For Master Chen's Gan Lu, the leaves are skillfully plucked by hand from the tea bushes only during the morning of early Spring (Match). The result is a collection of the first young tender tea buds of the year, which have a beautiful green-yellow appearance, coated by white down.

Following the harvest, the Chen family gently hand-rolls each leaf before scenting the tea leaves with fragrant Orchid flowers and finally leaving the tea naturally dry.

Learn about this history of this special tea


The history of this special tea


Originating from the mountainous region of Meng Mountain, or Meng Ding, in Sichuan Province, China, this loose leaf tea has a history that dates as far back as 2000 years. Legend has it that Master Wu Lizhe planted and nurtured seven Traditional Sichuan cultivar tea bushes following his Tao beliefs instead of picking the leaves from the exceptionally rare wild tea bushes.

Following Master Wu Lizhe's death, Gan Lu tea became commonly known as Tea of The Immortals. Subsequently, during the Tang dynasty and Qing dynasty, Buddist monks took cuttings from the highly prized ceremonial tea to establish plants at each of the monasteries situated on the five peaks of the Meng mountain and gift to the emperor (Emperor Xiaozong) its tea leaves.

Ingredients


Pure Chinese white tea

Tasting notes


This tea offers an intensely spring flower aroma and light golden infusion. A delicate cup with complex depth of flavours such a ripe peach and papaya and orchid notes with lingering necta sweet mouthfeel.

Region


Sichuan is a landlocked province located in Southwest China. It has two main areas known as Western Sichuan and Eastern Sichuan. In the West, which neighbours Tibet, the region is very mountainous and has an elevation between 3000 and 4000m above sea level.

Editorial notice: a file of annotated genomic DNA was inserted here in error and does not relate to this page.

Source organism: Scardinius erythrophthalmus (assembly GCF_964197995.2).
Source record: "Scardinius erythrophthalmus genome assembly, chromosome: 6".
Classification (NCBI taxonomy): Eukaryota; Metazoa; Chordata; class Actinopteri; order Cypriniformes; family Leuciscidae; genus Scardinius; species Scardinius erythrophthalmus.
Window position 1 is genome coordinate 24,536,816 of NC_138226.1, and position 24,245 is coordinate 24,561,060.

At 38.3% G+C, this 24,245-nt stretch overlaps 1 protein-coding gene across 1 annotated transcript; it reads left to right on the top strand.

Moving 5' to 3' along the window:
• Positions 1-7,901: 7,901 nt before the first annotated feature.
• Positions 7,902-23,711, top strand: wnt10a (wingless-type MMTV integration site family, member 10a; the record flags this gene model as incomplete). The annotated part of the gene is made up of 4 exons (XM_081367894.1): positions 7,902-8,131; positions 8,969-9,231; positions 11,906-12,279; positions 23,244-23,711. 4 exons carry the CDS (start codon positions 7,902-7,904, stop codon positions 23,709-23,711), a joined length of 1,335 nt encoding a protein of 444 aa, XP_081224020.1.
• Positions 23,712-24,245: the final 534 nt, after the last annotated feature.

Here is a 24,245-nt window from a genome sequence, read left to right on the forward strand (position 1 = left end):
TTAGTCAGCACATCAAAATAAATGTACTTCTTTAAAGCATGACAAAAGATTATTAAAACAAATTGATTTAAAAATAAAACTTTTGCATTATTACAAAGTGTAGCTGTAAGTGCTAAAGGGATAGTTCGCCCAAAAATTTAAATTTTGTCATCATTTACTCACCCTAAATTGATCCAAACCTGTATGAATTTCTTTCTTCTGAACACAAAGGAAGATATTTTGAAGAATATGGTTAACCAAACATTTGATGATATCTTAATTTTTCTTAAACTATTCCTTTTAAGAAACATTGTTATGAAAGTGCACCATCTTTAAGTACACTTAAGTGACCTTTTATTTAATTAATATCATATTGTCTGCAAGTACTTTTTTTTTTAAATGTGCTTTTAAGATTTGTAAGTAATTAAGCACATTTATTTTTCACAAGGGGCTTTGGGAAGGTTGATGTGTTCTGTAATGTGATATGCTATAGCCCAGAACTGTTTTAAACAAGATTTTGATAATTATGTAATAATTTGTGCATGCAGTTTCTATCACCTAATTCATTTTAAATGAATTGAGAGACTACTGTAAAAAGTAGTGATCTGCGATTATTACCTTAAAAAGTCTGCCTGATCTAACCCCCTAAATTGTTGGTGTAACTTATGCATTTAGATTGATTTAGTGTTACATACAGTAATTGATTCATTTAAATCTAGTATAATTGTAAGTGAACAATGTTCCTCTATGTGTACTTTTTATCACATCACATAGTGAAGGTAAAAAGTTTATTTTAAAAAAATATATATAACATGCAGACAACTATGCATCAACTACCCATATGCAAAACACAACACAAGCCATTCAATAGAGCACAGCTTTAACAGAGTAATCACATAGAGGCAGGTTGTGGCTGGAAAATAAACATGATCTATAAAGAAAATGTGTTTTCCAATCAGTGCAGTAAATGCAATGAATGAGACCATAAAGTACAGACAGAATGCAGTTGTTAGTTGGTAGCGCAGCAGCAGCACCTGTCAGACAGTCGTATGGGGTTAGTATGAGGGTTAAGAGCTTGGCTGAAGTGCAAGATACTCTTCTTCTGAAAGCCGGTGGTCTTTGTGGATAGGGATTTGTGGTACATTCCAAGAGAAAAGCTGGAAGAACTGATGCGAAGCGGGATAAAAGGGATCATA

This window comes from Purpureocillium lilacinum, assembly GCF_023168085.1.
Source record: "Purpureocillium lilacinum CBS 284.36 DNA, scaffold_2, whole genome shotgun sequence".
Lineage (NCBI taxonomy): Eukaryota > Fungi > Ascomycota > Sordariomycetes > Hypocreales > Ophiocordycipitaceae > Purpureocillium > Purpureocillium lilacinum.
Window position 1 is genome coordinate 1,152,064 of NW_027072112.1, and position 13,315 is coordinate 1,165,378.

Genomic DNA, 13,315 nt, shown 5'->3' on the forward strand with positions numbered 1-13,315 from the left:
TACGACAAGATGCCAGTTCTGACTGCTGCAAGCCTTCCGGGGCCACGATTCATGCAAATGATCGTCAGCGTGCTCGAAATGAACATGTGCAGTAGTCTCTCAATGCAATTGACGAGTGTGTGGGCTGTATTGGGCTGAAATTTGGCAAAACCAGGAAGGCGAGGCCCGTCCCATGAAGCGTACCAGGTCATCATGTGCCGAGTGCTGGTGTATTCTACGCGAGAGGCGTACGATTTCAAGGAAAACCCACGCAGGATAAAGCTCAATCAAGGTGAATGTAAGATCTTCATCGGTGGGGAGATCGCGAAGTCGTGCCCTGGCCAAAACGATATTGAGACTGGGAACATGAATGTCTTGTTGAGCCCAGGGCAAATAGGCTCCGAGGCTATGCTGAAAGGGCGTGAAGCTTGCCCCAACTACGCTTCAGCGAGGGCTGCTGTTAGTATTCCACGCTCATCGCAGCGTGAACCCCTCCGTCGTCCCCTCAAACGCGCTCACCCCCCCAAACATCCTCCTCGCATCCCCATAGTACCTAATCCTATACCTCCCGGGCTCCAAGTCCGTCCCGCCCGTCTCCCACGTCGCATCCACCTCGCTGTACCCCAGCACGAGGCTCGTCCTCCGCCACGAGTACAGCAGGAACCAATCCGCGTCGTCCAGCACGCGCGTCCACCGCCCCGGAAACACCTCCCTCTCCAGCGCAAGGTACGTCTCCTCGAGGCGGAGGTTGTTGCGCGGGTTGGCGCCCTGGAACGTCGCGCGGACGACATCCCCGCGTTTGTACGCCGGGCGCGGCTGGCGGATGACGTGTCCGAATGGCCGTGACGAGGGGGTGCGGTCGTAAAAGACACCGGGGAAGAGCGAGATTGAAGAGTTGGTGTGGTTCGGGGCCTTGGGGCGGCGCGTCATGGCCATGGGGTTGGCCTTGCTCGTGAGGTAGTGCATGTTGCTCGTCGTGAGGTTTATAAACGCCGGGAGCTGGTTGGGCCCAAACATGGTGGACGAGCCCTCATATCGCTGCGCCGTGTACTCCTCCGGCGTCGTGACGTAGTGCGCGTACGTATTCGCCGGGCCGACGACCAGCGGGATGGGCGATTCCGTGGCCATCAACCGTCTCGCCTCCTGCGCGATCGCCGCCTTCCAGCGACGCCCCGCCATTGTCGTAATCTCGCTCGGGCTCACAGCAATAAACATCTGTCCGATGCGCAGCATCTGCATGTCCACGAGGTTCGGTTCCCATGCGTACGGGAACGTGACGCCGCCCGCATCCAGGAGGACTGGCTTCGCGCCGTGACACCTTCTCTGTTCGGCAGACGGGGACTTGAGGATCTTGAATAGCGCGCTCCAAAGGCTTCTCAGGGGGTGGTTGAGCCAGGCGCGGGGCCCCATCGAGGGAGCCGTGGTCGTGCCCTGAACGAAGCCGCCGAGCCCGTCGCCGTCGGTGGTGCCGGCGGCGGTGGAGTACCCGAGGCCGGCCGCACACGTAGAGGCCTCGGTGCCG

Learn more about the Sichuan region of China

Eastern Sichuan is a lowland basin at a height between 240m and 600m above sea level, with mountains on all sides and four rivers carrying runoff from the peaks. The famous tea growing area, on Meng Ding mountain, is at the Easternmost part of Western Sichuan where the elevation is gradually increasing, with peaks at up to 1,500 meters.

The climate in Eastern Sichuan is temperate Humid Subtropical (CFA) and is consistently cloudy with a gentle breeze throughout the year. Seasons are, however, clearly defined, with very hot summers (14° C - 30°C) partnered with significant amounts of rainfall and high humidity (67%). This gradually tapers off into the winter months, which see little precipitation, much drier air, and much lower temperatures ranging from -2°C to 12°C. Finally, as spring arrives, it slowly becomes hotter, more wet and humid.

The Western part of the province, with its higher altitudes, experiences cold winters and mild summers, with the highest mountains classified as subarctic (DWC). Known as the Province of Abundance, Sichuan is a major provider of agricultural products. It is also home to China’s largest population of giant pandas, particularly in the Northern part of the Province, where bamboo grows in abundance.

How to brew

3g

3g

80°C

80°C

200ml

200ml

3mins

3mins

Meng Ding Gan Lu - Rare Loose Leaf

£12.50